What is the Series White

The series white is one of only 500 available and because special editions are usually made available at the end of a model’s lifecycle and since we know that an all-new 2022 version is on the horizon, I really wanted to find out if this one still has the chops to beat its more modern competition.

As far as competition goes the VW GTI comes to mind first and also the Civic SI but those two have front-wheel drive and the WRX has AWD, so advantage WRX. If you wanted AWD you’d have to step up to a Golf R and that’s a lot more money since this one has a sticker price of just over $35K, which is something of a bargain.

There are a couple of Hyundai’s but they are also front drivers, so suffice to say the WRX is somewhat of a standalone car since the Mitsubishi Evo went the way of the Dodo several years ago.

You pay an additional $4,200 over the base price of a WRX Premium ($29,795) for a Subaru WRX Series White and surprise you get Ceramic White paint, red Brembo brakes, Recaro front sport seats, sport suspension with Bilstein dampers, black exterior trim, bronze-finish 18-inch wheels, LED headlights, and fog lights, and eight-way power-adjustable front seats.

How does it look?

It’s unmistakably a Subaru from the outside, with its rally car for the road looks, subtle rear spoiler, and flared fenders as well as the huge good air scoop to feed the intercooler. The white looks good too since it has all the black accents subtle enough to not get the attention of the five 0.

Under the hood

The turbocharged 2.0-liter boxer-four puts out 268 horsepower and 258 pound-feet of torque mated to a pretty good 6-speed manual (you can get a CVT but I wouldn’t). The turbocharger delivers 15.9 psi of maximum boost, which seems to deliver power somewhat unevenly at times, usually between 4,000 and 5,000 rpm.


The WRX makes lots of noises, especially through the tires and it’s not so aerodynamic shape but together with the engine, turbo, and exhaust noises, it makes the car fizz with soul. The steering is great,  it has a quick ratio and a decent amount of feedback despite wearing 245/40 Dunlop Maxx summer tires. If anything the chassis could cope with a lot more power thanks to the a sophisticated all-wheel-drive system, driving on twisty roads feels very predictable and the car is so sure-footed.

Stiff but well-controlled ride

The chassis is very poised despite the upgraded Bilstein suspension being quite stiff, you can throw it into a corner at speed and it won’t spit you out in pieces, and grip in the dry is phenomenal, it’s hard to unstick these Dunlops.  My tester had the only version of transmission that you should ever get in this car, the 6-speed manual. It’s a little notchy but it’s precise and I never missed a gear throughout my time with the car. You do have to work it to get the best out of it, grab it by the scruff and mash the throttle, change up at the redline, and it flies.

There is an occasional wait for the turbo to spool up and that weird flat spot I mentioned earlier, but if you are around town you can short shift at 3,200 rpm and the car’s meaty torque curve will get you along quite nicely.

Stops as well as it goes

I was very impressed with the upgraded Brembo brakes, which are unique to this Series White trim level. Compared to the standard brakes, these have 0.4-inch larger rotors up front with four-piston calipers as opposed to two-piston units. At the rear, the Brembo rotors are almost a full inch larger in diameter, with twin-piston calipers replacing the standard single-piston ones. Braking feel is excellent and they have no fade whatsoever.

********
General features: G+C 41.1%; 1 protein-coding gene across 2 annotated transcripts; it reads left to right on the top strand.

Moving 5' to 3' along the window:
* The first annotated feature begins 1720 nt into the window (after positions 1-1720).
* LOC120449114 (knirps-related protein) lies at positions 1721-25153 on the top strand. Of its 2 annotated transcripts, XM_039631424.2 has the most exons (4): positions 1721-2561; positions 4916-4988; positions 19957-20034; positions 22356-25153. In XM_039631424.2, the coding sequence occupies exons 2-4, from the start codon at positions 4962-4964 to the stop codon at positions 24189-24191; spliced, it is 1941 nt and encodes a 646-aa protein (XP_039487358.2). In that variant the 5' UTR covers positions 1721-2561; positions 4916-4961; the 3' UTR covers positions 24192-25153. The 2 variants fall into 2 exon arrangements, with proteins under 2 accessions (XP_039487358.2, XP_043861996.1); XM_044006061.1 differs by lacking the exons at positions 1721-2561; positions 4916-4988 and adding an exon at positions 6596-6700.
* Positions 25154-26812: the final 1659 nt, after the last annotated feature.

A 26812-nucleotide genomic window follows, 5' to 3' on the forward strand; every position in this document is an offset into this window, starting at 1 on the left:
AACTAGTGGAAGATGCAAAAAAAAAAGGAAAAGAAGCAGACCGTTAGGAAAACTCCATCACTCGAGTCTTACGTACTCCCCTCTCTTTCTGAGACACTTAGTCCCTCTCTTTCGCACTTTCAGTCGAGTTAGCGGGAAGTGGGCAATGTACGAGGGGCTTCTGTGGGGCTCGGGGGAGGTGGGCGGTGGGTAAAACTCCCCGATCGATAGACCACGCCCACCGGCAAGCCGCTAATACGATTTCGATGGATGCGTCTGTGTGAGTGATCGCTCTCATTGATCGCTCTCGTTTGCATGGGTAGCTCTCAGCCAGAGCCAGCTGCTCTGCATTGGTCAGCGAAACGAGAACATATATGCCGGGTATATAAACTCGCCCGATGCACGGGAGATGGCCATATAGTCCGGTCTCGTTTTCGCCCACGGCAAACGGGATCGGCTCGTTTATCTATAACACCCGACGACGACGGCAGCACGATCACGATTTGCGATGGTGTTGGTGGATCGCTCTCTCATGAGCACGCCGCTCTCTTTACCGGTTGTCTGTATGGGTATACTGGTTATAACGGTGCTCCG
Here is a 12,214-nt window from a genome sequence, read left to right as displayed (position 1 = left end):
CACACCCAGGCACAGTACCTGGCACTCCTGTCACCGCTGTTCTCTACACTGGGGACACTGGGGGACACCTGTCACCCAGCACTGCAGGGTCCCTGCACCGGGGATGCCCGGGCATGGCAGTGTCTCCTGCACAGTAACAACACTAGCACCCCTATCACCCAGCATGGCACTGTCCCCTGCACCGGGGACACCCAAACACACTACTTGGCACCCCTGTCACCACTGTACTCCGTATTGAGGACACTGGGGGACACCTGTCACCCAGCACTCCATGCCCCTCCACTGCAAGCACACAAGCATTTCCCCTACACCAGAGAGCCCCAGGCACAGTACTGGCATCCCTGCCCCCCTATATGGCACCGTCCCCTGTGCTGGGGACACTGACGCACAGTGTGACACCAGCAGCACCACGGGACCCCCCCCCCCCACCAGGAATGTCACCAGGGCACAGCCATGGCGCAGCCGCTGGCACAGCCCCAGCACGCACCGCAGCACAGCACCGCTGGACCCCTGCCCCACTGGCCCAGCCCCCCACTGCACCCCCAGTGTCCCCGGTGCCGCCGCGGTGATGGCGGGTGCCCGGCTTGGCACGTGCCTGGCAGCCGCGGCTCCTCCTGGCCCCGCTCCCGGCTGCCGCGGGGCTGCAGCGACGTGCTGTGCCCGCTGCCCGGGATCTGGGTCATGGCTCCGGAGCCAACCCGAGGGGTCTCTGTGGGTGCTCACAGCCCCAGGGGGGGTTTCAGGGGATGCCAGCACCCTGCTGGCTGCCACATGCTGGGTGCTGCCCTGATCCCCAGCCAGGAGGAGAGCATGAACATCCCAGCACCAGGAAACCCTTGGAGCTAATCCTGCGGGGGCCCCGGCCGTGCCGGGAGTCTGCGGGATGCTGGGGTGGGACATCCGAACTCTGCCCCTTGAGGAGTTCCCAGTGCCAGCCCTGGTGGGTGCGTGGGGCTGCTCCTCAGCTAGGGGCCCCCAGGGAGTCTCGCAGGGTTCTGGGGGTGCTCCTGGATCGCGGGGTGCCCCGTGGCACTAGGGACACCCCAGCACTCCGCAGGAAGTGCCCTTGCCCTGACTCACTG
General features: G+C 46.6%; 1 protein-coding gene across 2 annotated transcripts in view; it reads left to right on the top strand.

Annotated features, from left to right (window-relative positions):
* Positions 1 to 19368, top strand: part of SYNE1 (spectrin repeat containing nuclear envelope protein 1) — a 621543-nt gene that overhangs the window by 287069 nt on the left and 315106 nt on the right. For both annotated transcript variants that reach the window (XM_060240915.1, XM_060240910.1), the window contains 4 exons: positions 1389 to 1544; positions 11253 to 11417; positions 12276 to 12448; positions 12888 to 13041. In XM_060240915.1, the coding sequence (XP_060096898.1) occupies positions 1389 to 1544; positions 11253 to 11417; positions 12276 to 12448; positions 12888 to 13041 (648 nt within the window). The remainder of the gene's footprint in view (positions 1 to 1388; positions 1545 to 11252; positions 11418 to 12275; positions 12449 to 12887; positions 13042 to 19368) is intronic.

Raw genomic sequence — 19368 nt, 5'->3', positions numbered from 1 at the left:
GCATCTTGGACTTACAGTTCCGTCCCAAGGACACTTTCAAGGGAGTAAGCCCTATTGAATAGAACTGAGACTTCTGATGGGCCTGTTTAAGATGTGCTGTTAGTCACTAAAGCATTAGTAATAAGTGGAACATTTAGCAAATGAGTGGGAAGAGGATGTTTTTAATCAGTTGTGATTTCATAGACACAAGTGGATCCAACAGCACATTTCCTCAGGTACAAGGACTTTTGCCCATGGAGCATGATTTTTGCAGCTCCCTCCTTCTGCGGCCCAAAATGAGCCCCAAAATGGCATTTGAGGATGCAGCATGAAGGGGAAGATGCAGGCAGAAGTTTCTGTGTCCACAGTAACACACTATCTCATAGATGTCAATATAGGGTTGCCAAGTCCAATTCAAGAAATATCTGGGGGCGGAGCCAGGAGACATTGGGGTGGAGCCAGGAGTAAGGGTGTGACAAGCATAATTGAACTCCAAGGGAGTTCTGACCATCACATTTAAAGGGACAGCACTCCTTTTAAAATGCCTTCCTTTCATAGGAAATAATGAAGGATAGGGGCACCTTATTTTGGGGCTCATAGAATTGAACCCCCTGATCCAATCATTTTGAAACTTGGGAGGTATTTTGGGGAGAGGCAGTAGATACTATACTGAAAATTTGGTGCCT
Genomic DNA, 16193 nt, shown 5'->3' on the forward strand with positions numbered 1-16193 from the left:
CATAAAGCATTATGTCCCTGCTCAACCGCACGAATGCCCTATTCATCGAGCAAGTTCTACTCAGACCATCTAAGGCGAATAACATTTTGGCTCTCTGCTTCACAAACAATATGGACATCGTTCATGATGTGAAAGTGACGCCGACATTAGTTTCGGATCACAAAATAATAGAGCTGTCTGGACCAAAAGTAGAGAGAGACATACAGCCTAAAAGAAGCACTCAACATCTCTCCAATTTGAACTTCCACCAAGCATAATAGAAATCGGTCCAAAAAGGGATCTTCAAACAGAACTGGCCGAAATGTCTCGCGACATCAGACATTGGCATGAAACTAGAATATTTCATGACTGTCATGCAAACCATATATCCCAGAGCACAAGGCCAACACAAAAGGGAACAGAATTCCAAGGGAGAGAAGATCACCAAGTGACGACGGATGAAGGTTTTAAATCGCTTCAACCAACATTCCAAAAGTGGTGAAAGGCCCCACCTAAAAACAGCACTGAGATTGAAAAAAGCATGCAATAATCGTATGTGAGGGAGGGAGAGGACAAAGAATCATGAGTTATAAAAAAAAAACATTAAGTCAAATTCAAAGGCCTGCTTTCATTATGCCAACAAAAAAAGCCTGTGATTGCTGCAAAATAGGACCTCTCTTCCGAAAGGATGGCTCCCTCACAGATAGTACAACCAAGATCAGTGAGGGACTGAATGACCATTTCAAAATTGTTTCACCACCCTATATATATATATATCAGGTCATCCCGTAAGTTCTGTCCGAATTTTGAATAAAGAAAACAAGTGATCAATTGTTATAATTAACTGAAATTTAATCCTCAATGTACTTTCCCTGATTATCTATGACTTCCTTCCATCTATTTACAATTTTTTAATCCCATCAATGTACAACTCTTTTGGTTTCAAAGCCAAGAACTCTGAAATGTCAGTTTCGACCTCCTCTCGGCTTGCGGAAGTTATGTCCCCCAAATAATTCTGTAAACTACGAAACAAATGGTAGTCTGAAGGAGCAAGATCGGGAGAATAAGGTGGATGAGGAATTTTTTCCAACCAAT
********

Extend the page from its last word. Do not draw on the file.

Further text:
So so Interior

The interior hasn’t aged very gracefully so if you are looking for a large screen and the latest and greatest tech you’ve come to the wrong place. That said the Recaros are excellent, comfortable, and most importantly very supportive with adequate leg and side bolsters. There’s no slipping around when you’re in max attack mode. They also have power adjustment which is great for a manual transmission, it means you can find the perfect position so much easier than manual seats.

There’s a decent amount of room inside for both front seat and rear occupants, however,  although the pedal box won’t suit anyone with size 14 feet since the pedals are quite close together, which is fine by me.

The WRX comes standard with a 6.5-inch touchscreen running Subaru’s Starlink infotainment system, but my tester had the slightly larger 7-inch screen, let’s be honest it’s still small. Apple CarPlay and Android Auto are standard, and charging ports include a 12-volt outlet up front, another in the center console, and two USB-A outlets. Rear-seat passengers get neither HVAC vents nor power. You probably didn’t want passengers anyway.

There are some driver aids available on some trims blind-spot monitoring and rear cross-traffic alert are optional on the WRX’s top trims. The only other option my tester had was Body Side Molding for $268.

Verdict – It can still make you smile!

The 2020 Subaru WRX is a great car for people who just want a lot of performance for a good price without all the bells and whistles that most cars have these days. Its simplicity is its strength.  It put a big smile on my face for seven days and there are many cars that won’t do that at all. The WRX is a very quick, confidence-inspiring car with plenty of power when the engine is kept on the boil, you just have to drive it like you stole it!


Subaru WRX Series White Numbers

BASE PRICE: $29,795
VEHICLE LAYOUT: Front-engine, AWD, 5-passenger, 4-door sedan
ENGINE: 2.0-liter turbocharged and inter-cooled DOHC 16-valve flat-4
POWER: 268 hp @ 5,600 rpm
TORQUE: 258 lb-ft @ 2,000 rpm
TRANSMISSION: 6 -speed manual
CURB WEIGHT: 3,340 lb
0-60 MPH: 5.2 seconds
PROS: Manual transmission, excellent fun,  AWD grip 
CONS: Uneven power delivery, showing its age